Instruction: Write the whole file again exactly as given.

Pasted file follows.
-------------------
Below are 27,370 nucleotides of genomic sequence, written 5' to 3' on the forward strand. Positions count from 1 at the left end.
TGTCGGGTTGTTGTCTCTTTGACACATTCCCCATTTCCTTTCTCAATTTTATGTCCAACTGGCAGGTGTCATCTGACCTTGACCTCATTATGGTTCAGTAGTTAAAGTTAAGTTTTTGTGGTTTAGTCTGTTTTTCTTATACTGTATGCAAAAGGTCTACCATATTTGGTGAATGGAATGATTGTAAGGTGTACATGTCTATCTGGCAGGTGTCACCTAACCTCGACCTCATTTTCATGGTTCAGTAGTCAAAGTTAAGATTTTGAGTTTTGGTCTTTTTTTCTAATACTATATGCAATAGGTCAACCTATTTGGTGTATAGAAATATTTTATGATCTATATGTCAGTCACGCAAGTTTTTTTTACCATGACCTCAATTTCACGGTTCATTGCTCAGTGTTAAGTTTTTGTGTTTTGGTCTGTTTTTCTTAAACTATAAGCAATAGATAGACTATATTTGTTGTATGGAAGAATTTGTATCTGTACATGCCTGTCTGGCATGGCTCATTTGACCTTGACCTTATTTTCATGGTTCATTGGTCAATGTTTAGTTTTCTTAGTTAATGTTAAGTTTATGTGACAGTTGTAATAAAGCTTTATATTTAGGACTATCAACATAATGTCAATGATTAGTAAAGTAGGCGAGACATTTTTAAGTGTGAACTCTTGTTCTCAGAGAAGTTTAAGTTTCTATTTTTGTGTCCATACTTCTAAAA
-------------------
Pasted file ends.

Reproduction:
Below are 27,370 nucleotides of genomic sequence, written 5' to 3' on the forward strand. Positions count from 1 at the left end.
TGTCGGGTTGTTGTCTCTTTGACACATTCCCCATTTCCTTTCTCAATTTTATGTCCAACTGGCAGGTGTCATCTGACCTTGACCTCATTATGGTTCAGTAGTTAAAGTTAAGTTTTTGTGGTTTAGTCTGTTTTTCTTATACTGTATGCAAAAGGTCTACCATATTTGGTGAATGGAATGATTGTAAGGTGTACATGTCTATCTGGCAGGTGTCACCTAACCTCGACCTCATTTTCATGGTTCAGTAGTCAAAGTTAAGATTTTGAGTTTTGGTCTTTTTTTCTAATACTATATGCAATAGGTCAACCTATTTGGTGTATAGAAATATTTTATGATCTATATGTCAGTCACGCAAGTTTTTTTTACCATGACCTCAATTTCACGGTTCATTGCTCAGTGTTAAGTTTTTGTGTTTTGGTCTGTTTTTCTTAAACTATAAGCAATAGATAGACTATATTTGTTGTATGGAAGAATTTGTATCTGTACATGCCTGTCTGGCATGGCTCATTTGACCTTGACCTTATTTTCATGGTTCATTGGTCAATGTTTAGTTTTCTTAGTTAATGTTAAGTTTATGTGACAGTTGTAATAAAGCTTTATATTTAGGACTATCAACATAATGTCAATGATTAGTAAAGTAGGCGAGACATTTTTAAGTGTGAACTCTTGTTCTCAGAGAAGTTTAAGTTTCTATTTTTGTGTCCATACTTCTAAAA